Archive | September 19, 2015


He’d tried “no,” “fuck no” and “no way in a billion fucking years.” Doug had tried everything he thought he’d work and a few things he’d known wouldn’t, but in the end, he’d lost anyway. His father had put his foot down, and Doug had found himself sitting in his own office, staring across his desk at a new student.

“I’m going to be your Mentor.”

She glared back at him and worked her mouth for a moment, like the whole idea tasted bad. “They told me. Thought we were supposed to get a choice.”

Doug swallowed most of a laugh. “Yeah, me too. Guess we blew that one.”

She raised her eyebrows, raised her bic, and lit up a tiny flame. “Rock on.”

Un-slump-me prompt call

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Character building: Rand (a drabble)

This story contains allusions to non-consensual everything

End of Year Five.

Rand didn’t go out to Maureen’s much, but the day the Second Cohort left, he found himself leaning on the fence with a bunch of other dads, trying to pick his kid out of the tumbling toddlers. She’d be blonde, probably. That didn’t narrow it down all that much. Maybe about, what, a year old now? How big were one-year-olds?

A hand slapped across his back. He didn’t need to turn to know who it was. He’d always know her touch.

“Cheer up, kiddo.” Acacia was laughing at him. She spent a lot of time laughing, she always had. “You’ve got two more years left. You’ll find someone who holds still long enough.”

Rand bristled. “It was just-“

“Or,” she continued, that way she had of talking right over him, “it’s not like you don’t know what to do to make them hold still. I thought we taught you that much, at least.”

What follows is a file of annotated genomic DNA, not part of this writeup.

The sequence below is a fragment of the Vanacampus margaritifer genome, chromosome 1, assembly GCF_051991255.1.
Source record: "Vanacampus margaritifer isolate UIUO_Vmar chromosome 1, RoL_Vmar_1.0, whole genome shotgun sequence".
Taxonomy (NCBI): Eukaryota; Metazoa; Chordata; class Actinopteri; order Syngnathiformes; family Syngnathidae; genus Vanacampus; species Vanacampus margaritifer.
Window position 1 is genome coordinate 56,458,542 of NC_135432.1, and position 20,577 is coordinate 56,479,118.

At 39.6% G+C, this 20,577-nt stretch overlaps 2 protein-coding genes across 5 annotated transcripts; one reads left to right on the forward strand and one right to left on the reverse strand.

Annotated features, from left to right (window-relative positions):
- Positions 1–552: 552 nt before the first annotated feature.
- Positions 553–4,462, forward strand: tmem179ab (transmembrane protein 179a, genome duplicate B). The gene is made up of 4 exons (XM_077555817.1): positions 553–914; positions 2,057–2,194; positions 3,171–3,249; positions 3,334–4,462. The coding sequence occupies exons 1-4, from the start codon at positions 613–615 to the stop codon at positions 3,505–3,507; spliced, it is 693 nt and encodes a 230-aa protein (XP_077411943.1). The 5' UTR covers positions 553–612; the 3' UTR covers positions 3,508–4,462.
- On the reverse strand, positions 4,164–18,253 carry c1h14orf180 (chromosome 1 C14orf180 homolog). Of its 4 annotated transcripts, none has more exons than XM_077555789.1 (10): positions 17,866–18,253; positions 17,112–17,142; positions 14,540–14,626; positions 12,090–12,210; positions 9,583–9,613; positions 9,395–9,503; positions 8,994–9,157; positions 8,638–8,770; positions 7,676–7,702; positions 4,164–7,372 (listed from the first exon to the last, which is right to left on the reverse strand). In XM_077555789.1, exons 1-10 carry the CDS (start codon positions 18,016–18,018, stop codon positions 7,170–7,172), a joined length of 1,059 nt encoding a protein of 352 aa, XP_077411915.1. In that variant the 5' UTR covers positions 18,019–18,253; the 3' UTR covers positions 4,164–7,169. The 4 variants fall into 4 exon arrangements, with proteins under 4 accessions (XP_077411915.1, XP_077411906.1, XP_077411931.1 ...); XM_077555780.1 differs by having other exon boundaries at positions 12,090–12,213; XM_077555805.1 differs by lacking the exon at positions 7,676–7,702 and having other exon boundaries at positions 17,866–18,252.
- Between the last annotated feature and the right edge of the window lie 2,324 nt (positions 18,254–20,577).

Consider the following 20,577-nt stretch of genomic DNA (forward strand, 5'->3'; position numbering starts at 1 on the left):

And she was gone, leaving Rand staring off into the Village at her ponytail. Following after her, the way he always seemed to.

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A Wedding, a drabble

Two of Arinyanka’s younger cousins were helping her dress, while a third and fourth stood behind her on a stool, braiding ribbons into her hair.

On the other side of the room, two more of her cousins were doing what they could with Girey’s hair and beard. He was reading, holding the ancient scroll carefully while layers were draped over and around him. There was no complaining. He hadn’t spoken, as a matter of fact, since she’d handed him the scroll.

He looked up. There were eight other people in the room with them, but he looked directly at her. “This isn’t in any of the Bitrani histories.”

Rin opened her mouth to answer, but he beat her to it. “It wouldn’t be. We – the priests removed so much as heresy.” He set the scroll down with the reverence it deserved; a cousin stepped in immediately to clasp bracelets on both Girey’s wrists.

He cleared his throat. “I -” He shifted to Bitrani and tried again. “I understand.” His gesture, short as it was, took in the finery he was wearing, the Bitrani royal colors a repeated note in clothing that was otherwise entirely Calenyena.

“You don’t mind?” It was a foolish question, but the Girey she was wedding this week was so different from the one she’d kidnapped. She found herself still expecting some complaint, some whining.

He smiled crookedly. “Of course I mind. But I was always going to go to a state marriage, before. And this… this is a state marriage all right. Just… gaudier.”

Rin chuckled quietly. “Don’t tell me that Bitrani get married in mud and dirt colors, too?”

“Mud and dirt,” he agreed solemnly, “and don’t forget dust.”

“I’m afraid you’ll have to settle for getting married in silk and finest linen, then.” Her shoulders settled and Rin found herself smiling. “Not even itchy army-issue wool.”

“I suppose I can live with it.” The cousins were looking at him strangely. Girey laughed, a short sound she still didn’t hear often. “For you.”

Anti-slump prompt call

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